And then there’s the issue of privilege. Sarah Corbett is a white woman (as am I) so carrying a lot of privilege that I don’t necessarily feel that she addresses particularly well during the book. As it goes on, it starts to feel like she is placing gentle protest in opposition to what she considers aggressive protest, and it was this slowly encroaching binary that I found myself taking issue with more and more. While I think her methods absolutely have value (she has achieved a hell of a lot more than I ever have!), I think that it’s much easier to make a gift for your local politician attached to a very friendly letter, as she recommends, when you’re dealing with a situation you’re not currently affected by. Right? If you’re personally impacted by the ‘hostile environment’ immigration practices or benefits cuts currently screwing over hundreds of thousands of people you’re probably going to feel a lot more like yelling in someone’s face – and I don’t think you would be wrong to do that.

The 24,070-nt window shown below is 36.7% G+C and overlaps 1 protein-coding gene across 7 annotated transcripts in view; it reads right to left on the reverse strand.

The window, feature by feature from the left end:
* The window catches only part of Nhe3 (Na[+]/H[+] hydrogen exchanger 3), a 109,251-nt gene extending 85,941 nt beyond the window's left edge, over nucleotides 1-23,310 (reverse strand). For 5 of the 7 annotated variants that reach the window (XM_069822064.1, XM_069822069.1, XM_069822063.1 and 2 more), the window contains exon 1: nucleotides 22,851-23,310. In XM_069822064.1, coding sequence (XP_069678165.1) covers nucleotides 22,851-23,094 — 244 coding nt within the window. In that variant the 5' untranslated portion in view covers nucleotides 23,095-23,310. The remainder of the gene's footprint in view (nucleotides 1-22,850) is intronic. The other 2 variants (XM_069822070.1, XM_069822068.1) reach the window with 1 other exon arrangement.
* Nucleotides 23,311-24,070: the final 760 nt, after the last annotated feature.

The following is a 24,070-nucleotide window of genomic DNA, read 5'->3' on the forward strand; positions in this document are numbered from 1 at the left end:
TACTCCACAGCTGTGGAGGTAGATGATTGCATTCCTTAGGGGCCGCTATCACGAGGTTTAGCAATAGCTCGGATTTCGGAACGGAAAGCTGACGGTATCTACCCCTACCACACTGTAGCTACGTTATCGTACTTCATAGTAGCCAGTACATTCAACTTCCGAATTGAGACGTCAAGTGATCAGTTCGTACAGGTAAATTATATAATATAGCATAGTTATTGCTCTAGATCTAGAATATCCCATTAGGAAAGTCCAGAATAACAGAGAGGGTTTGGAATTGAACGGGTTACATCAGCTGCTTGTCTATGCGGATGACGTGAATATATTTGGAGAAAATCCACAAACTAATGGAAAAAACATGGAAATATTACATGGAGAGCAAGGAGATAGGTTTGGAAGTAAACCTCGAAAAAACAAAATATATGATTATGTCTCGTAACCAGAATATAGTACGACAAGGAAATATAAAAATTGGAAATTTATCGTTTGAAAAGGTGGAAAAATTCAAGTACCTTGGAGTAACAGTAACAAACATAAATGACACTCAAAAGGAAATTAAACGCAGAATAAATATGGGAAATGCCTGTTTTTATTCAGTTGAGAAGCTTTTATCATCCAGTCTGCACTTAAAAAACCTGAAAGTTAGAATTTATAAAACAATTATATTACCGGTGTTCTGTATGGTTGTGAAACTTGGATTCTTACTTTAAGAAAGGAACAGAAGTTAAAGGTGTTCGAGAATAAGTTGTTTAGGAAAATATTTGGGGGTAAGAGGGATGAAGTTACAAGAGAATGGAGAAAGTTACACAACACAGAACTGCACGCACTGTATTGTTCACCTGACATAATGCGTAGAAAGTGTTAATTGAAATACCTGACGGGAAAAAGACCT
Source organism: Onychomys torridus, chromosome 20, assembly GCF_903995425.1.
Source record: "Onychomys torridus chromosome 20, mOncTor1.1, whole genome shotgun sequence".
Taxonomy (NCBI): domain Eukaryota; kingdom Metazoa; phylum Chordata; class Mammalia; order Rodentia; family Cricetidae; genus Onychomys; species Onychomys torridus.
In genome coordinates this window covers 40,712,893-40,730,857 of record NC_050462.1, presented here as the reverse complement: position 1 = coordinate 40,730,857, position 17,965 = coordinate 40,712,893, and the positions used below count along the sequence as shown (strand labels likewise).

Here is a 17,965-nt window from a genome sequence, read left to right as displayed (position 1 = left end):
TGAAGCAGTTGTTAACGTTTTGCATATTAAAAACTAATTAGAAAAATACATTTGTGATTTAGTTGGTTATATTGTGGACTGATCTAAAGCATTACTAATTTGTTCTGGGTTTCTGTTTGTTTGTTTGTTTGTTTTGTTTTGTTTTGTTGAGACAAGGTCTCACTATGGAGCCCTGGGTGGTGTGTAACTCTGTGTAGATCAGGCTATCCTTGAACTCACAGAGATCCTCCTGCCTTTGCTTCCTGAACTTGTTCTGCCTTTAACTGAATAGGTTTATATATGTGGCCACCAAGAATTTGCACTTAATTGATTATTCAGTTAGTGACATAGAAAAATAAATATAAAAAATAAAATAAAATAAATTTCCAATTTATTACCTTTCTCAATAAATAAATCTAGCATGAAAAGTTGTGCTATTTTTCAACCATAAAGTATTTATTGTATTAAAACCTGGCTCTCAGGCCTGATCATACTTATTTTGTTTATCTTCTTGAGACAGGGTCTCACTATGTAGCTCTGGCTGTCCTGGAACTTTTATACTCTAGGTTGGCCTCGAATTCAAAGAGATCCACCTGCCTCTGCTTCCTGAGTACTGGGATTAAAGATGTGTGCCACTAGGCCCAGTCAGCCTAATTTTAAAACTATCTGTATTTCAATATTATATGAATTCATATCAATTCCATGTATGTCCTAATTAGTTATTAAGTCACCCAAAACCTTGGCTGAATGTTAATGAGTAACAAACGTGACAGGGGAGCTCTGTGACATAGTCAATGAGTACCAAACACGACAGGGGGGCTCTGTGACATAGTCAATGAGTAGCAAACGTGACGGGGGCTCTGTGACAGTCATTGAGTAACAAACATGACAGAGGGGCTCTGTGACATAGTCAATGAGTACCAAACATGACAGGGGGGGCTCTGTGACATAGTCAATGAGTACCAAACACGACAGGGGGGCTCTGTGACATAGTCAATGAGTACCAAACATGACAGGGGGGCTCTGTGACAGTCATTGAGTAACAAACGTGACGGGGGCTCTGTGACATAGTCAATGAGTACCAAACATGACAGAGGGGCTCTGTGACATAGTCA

Like I said earlier, craftivism, according to Corbett’s ideals is at least partly about welcoming in people uncomfortable with other forms of activism – I actually fall into this group. I deal with pretty bad social anxiety so the intensity of activism fills me with FEAR. But I also wonder whether we should expect – or even aspire, in this situation – to feel comfortable? Especially if you’re a white woman. I’ve been thinking a lot lately about my own accountability, and in particular all of the various (many) ways in which I don’t live up to my own ideals, and while a lot of actions Corbett presents in the book are great, there was a degree to which I felt she was offering people a way out of getting their hands dirty.